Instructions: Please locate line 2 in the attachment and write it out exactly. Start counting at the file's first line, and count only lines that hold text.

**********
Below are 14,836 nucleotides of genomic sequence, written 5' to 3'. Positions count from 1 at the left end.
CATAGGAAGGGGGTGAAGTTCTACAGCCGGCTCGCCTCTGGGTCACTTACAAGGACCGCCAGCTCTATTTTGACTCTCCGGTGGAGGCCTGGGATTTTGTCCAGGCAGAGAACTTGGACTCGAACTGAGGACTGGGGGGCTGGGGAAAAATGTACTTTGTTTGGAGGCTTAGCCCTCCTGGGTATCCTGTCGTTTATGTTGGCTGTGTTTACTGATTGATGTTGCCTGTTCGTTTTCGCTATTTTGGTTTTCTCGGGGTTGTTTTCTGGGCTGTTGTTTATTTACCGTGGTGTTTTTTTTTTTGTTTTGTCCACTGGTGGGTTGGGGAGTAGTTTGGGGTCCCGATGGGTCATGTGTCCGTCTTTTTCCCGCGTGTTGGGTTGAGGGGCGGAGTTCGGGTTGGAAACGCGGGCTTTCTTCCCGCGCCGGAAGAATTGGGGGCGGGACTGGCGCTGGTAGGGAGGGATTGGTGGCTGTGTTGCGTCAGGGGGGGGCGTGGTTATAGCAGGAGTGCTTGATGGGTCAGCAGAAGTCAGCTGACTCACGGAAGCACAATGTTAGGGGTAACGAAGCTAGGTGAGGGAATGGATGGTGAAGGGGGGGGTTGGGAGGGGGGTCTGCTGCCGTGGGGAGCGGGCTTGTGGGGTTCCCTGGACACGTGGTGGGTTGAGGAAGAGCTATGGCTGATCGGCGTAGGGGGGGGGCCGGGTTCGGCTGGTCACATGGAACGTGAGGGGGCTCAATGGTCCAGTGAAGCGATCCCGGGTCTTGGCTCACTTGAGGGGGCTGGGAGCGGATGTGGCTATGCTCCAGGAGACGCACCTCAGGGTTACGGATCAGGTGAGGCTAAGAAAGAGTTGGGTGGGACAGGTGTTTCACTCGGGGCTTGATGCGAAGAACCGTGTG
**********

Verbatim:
CATAGGAAGGGGGTGAAGTTCTACAGCCGGCTCGCCTCTGGGTCACTTACAAGGACCGCCAGCTCTATTTTGACTCTCCGGTGGAGGCCTGGGATTTTGTCCAGGCAGAGAACTTGGACTCGAACTGAGGACTGGGGGGCTGGGGAAAAATGTACTTTGTTTGGAGGCTTAGCCCTCCTGGGTATCCTGTCGTTTATGTTGGCTGTGTTTACTGATTGATGTTGCCTGTTCGTTTTCGCTATTTTGGTTTTCTCGGGGTTGTTTTCTGGGCTGTTGTTTATTTACCGTGGTGTTTTTTTTTTTGTTTTGTCCACTGGTGGGTTGGGGAGTAGTTTGGGGTCCCGATGGGTCATGTGTCCGTCTTTTTCCCGCGTGTTGGGTTGAGGGGCGGAGTTCGGGTTGGAAACGCGGGCTTTCTTCCCGCGCCGGAAGAATTGGGGGCGGGACTGGCGCTGGTAGGGAGGGATTGGTGGCTGTGTTGCGTCAGGGGGGGGCGTGGTTATAGCAGGAGTGCTTGATGGGTCAGCAGAAGTCAGCTGACTCACGGAAGCACAATGTTAGGGGTAACGAAGCTAGGTGAGGGAATGGATGGTGAAGGGGGGGGTTGGGAGGGGGGTCTGCTGCCGTGGGGAGCGGGCTTGTGGGGTTCCCTGGACACGTGGTGGGTTGAGGAAGAGCTATGGCTGATCGGCGTAGGGGGGGGGCCGGGTTCGGCTGGTCACATGGAACGTGAGGGGGCTCAATGGTCCAGTGAAGCGATCCCGGGTCTTGGCTCACTTGAGGGGGCTGGGAGCGGATGTGGCTATGCTCCAGGAGACGCACCTCAGGGTTACGGATCAGGTGAGGCTAAGAAAGAGTTGGGTGGGACAGGTGTTTCACTCGGGGCTTGATGCGAAGAACCGTGTG